A Convocation Of Gamblers The Wall Street Journal and BloombergView have just run articles on the shadow banking system in China.  This has put me in a nostalgic mood. About 35 years ago when I was living in Japan, I made a side trip to Hong Kong.   Asia's Sin City, Macau Photo credit: Nattee Chalermtiragool   I took the hydrofoil to Macau one afternoon and the same service back early the next morning.  On the morning trip, I am sure that I saw many of the...
  • tree removal permit-1The Real Reason We Have a Welfare State
      From Subject to Citizen BALTIMORE – June 5th, the Swiss cast their votes and registered their opinions: “No,” they said. We left off yesterday wondering why something for nothing never works. Not as monetary policy. Not as welfare or foreign aid. Not in commerce. Not never, no how. But something for nothing is what people most want.   The future Switzerland just managed to dodge... for now   The Swiss voted against awarding all citizens a “universal basic...
  • saupload_loves-me-loves-me-notA Darwin Award for Capital Allocation
      Beyond Human Capacity Distilling down and projecting out the economy’s limitless spectrum of interrelationships is near impossible to do with any regular accuracy.  The inputs are too vast.  The relationships are too erratic.   The economy - complex and ever-changing interrelations. Image credit: Andrea Dionne   Quite frankly, keeping tabs on it all is beyond human capacity.  This also goes for the federal government.  Even with all their data gatherers and...
  • junkThe Problem with Corporate Debt
      Taking Off Like a Rocket There are actually two problems with corporate debt. One is that there is too much of it... the other is that a lot of it appears to be going sour.   Harvey had a good time in recent years...well, not so much between mid 2014 and early 2016, but happy days are here again! Cartoon by Frank Modell   As a brief report at Marketwatch last week (widely ignored as far as we are aware) informs us:   “Businesses racked up debt in the...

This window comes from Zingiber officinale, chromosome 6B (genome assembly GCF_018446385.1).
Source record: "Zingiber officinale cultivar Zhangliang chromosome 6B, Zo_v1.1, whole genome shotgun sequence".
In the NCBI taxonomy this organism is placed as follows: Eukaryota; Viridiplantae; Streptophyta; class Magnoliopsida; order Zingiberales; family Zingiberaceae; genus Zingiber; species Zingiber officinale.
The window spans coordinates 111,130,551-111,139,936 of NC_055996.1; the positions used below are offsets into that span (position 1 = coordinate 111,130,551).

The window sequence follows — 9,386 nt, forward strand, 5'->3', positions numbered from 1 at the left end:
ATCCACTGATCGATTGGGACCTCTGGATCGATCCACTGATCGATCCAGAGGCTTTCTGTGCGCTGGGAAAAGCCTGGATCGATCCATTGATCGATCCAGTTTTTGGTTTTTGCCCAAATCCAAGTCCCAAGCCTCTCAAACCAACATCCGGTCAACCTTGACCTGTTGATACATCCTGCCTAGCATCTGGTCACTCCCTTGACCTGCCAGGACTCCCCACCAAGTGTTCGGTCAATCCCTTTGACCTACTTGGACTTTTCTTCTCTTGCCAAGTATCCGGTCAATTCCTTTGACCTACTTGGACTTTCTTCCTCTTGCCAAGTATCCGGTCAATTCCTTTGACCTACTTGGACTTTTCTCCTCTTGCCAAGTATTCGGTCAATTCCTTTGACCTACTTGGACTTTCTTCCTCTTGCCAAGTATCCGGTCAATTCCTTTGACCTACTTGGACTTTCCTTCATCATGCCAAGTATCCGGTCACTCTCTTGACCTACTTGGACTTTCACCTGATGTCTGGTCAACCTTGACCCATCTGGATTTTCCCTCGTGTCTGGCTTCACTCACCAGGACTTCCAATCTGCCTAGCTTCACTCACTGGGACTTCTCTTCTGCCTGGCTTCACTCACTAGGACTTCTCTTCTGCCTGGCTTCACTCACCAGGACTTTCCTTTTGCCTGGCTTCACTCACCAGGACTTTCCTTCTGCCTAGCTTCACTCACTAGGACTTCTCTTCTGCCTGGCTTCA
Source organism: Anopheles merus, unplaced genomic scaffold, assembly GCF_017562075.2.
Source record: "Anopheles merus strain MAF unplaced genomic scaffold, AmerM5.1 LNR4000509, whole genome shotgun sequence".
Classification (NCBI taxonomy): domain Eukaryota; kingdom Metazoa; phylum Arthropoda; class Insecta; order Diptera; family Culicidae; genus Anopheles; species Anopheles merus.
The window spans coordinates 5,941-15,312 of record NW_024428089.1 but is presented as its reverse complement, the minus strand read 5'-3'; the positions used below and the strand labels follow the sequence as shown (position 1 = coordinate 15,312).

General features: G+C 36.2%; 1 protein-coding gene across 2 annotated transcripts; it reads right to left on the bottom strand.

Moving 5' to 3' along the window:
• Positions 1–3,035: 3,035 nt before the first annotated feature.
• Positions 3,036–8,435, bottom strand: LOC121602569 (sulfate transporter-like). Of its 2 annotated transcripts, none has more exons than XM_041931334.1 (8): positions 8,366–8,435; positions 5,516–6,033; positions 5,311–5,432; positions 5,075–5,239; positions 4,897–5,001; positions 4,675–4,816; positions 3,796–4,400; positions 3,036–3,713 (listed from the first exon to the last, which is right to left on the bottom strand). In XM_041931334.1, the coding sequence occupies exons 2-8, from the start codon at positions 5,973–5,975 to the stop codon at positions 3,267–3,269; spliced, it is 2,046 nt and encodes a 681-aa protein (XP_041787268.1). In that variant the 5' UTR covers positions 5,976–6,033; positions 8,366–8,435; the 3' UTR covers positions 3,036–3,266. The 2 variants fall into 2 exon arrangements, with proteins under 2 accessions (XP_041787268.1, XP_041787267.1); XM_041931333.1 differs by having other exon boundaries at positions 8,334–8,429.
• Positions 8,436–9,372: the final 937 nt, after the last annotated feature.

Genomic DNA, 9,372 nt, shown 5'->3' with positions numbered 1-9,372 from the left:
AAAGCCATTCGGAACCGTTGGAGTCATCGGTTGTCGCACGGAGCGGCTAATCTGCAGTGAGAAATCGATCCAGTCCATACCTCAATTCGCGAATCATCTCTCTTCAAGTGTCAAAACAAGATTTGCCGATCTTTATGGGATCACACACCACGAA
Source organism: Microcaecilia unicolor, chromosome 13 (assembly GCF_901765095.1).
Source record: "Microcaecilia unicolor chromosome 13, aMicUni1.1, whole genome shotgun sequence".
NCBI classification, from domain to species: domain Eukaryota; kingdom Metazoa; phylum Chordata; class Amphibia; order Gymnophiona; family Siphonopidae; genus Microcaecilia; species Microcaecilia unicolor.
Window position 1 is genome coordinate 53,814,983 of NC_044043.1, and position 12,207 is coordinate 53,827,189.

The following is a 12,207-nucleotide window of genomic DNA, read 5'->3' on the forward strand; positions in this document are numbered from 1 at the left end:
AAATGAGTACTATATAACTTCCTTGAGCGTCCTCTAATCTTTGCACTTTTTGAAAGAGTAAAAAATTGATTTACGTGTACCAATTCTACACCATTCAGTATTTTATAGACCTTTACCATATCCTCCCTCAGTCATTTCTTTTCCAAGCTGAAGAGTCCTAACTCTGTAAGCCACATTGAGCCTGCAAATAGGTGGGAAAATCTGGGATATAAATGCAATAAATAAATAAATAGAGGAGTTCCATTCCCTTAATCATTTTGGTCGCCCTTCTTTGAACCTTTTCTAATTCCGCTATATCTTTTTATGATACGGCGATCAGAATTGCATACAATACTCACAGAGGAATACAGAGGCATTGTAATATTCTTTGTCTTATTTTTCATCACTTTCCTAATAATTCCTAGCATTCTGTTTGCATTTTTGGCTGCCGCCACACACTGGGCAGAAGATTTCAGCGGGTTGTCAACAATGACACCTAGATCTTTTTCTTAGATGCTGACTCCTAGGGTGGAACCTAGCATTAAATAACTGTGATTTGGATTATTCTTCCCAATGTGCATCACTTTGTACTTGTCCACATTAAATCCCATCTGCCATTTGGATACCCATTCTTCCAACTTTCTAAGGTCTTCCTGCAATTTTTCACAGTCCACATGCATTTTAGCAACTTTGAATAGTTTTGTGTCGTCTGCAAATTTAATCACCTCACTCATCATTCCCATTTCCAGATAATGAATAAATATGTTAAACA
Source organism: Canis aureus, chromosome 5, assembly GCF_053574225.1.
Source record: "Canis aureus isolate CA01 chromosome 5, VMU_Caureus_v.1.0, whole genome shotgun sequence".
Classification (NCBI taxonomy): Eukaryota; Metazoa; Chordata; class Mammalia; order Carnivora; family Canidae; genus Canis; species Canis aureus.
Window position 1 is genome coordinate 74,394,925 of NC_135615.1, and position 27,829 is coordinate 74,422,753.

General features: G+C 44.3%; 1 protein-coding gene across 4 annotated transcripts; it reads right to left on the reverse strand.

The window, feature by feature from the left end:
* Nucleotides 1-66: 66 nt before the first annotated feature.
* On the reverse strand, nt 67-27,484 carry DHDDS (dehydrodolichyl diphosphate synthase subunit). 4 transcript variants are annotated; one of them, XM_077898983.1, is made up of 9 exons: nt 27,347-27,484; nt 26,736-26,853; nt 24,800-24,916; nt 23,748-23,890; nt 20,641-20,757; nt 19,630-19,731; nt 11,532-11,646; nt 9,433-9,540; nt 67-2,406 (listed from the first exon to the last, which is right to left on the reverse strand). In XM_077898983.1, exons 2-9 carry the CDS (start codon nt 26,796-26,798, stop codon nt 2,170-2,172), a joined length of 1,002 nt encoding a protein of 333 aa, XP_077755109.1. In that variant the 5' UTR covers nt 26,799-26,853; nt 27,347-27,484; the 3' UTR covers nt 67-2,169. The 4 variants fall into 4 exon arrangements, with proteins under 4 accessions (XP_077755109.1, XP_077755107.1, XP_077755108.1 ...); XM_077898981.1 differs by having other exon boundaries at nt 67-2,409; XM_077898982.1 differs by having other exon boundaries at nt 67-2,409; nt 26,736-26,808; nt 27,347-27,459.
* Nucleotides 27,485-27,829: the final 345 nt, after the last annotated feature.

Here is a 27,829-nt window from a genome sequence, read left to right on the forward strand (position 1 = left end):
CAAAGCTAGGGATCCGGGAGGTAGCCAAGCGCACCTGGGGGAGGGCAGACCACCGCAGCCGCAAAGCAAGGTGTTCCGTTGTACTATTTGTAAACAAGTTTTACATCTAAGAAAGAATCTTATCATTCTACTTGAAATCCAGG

• cameron at the EUBrexit Paranoia Creeps Into the Markets
      European Stocks Look Really Bad... Late last week stock markets around the world weakened and it seemed as though recent “Brexit” polls showing that the “leave” campaign has obtained a slight lead provided the trigger. The idea was supported by a notable surge in the British pound's volatility.   Battening down the hatches...   On the other hand, if one looks at European stocks, one could just as well argue that their bearish trend is simply continuing – and...
  • 7-bongo-bongo1Claudio Grass Talks to Godfrey Bloom
      Introductory Remarks – About Godfrey Bloom [ed note by PT: Readers may recall our previous presentation of “Godfrey Bloom the Anti-Politician”, which inter alia contains a selection of videos of speeches he gave in the European parliament. Both erudite and entertaining, Mr. Bloom constantly kept the etatistes of the EU on their toes.]   Godfrey Bloom, back in his days as UKIP whip Photo credit: Reuters   Before becoming a politician, Godfrey Bloom worked for 35 years...

Austrian Theory and Investment

Support Acting Man

Own physical gold and silver outside a bank

Archive

j9TJzzN

350x200

Realtime Charts

 

Gold in USD:

[Most Recent Quotes from www.kitco.com]

 


 

Gold in EUR:

[Most Recent Quotes from www.kitco.com]

 


 

Silver in USD:

[Most Recent Quotes from www.kitco.com]

 


 

Platinum in USD:

[Most Recent Quotes from www.kitco.com]

 


 

USD - Index:

[Most Recent USD from www.kitco.com]

 

THE GOLD CARTEL: Government Intervention on Gold, the Mega Bubble in Paper and What This Means for Your Future

 
Buy Silver Now!
 
Buy Gold Now!
 

Oilprice.com